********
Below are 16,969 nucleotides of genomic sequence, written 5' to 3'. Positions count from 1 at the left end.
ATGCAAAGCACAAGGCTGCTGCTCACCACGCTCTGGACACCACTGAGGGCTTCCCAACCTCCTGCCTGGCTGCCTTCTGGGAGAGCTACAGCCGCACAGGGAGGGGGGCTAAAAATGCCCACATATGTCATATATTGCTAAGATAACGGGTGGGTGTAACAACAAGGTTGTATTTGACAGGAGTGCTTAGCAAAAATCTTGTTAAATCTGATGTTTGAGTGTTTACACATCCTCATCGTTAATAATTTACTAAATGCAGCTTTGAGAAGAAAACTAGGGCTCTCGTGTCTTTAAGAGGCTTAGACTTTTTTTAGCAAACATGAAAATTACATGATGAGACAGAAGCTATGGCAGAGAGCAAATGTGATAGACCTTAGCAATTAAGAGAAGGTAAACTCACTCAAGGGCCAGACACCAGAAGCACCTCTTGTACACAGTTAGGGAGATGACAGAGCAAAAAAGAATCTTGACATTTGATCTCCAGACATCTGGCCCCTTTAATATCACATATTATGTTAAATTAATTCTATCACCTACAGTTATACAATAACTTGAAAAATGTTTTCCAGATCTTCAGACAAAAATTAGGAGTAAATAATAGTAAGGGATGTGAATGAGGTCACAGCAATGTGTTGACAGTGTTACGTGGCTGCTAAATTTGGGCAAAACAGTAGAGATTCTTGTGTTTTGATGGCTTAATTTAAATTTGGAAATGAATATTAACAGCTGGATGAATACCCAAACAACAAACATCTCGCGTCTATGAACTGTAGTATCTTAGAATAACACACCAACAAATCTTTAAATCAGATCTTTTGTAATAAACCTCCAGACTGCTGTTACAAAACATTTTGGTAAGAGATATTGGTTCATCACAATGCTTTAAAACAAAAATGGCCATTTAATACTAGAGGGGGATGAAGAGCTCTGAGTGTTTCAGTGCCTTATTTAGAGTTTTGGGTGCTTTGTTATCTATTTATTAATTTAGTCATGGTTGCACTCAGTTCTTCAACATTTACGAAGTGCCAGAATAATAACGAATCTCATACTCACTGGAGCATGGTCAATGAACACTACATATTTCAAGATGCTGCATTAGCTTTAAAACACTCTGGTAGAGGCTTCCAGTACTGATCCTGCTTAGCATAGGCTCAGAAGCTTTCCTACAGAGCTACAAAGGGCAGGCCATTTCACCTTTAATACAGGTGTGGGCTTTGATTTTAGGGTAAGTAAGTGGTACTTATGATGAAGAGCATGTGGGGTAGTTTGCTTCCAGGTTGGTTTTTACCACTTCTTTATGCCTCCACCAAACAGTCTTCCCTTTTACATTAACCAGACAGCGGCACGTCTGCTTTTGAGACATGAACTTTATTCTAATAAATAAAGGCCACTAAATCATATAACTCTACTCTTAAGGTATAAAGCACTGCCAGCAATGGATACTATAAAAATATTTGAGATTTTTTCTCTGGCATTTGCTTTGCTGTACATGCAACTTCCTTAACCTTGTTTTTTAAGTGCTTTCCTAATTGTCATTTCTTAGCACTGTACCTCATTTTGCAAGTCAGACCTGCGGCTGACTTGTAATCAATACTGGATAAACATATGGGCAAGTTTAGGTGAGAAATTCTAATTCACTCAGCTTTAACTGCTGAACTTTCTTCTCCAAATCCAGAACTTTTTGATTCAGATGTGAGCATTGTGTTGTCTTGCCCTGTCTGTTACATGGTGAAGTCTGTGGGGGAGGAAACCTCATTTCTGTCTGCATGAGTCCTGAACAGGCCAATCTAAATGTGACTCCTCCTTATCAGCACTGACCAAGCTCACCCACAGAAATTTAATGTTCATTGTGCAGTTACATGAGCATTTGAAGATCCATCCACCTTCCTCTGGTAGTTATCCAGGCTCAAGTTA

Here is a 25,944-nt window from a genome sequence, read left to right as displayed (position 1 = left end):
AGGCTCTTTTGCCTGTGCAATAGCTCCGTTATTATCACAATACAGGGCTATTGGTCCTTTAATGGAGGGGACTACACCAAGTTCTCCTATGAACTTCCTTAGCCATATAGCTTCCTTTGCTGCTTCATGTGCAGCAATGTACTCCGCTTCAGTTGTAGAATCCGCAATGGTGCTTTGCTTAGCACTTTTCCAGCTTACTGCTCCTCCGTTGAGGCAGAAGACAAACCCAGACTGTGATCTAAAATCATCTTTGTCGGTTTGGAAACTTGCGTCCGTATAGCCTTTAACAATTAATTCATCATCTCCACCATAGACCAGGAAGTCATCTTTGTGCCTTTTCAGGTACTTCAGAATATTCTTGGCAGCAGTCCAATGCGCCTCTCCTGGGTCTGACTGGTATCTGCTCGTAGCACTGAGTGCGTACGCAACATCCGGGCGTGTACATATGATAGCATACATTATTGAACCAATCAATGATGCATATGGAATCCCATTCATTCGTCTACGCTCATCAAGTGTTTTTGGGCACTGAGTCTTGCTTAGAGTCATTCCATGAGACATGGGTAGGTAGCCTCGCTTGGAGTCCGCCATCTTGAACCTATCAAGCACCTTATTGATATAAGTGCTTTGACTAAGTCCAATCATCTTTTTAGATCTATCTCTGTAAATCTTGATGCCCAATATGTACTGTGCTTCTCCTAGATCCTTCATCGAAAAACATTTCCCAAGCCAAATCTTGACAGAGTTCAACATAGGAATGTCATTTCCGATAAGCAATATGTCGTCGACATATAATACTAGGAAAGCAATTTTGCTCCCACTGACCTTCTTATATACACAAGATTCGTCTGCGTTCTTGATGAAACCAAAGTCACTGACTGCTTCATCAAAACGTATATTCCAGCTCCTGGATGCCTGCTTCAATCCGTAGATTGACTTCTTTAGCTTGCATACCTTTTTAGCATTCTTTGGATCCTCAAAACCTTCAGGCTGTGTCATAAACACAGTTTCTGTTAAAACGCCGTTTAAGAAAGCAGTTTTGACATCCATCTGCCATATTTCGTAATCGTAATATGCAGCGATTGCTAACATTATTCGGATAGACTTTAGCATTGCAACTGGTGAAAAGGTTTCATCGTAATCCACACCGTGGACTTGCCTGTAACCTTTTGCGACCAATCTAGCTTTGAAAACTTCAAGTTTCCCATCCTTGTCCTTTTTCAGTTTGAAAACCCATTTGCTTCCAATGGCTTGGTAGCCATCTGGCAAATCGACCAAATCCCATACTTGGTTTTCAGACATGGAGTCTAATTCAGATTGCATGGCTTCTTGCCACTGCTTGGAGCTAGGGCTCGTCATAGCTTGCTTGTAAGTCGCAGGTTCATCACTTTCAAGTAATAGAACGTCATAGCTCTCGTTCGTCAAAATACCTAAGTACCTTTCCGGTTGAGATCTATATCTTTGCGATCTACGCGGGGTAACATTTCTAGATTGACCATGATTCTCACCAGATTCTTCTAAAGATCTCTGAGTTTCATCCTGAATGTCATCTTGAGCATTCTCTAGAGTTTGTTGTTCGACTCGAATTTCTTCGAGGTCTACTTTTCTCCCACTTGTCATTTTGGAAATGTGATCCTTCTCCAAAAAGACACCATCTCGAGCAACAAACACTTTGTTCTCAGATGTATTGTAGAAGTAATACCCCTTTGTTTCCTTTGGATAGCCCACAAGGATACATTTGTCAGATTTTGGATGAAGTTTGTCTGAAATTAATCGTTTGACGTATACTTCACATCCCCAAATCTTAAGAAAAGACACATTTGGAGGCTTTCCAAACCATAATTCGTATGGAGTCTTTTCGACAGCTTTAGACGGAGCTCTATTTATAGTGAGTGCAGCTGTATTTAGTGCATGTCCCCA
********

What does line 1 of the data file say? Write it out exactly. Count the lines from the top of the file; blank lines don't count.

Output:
Below are 16,969 nucleotides of genomic sequence, written 5' to 3'. Positions count from 1 at the left end.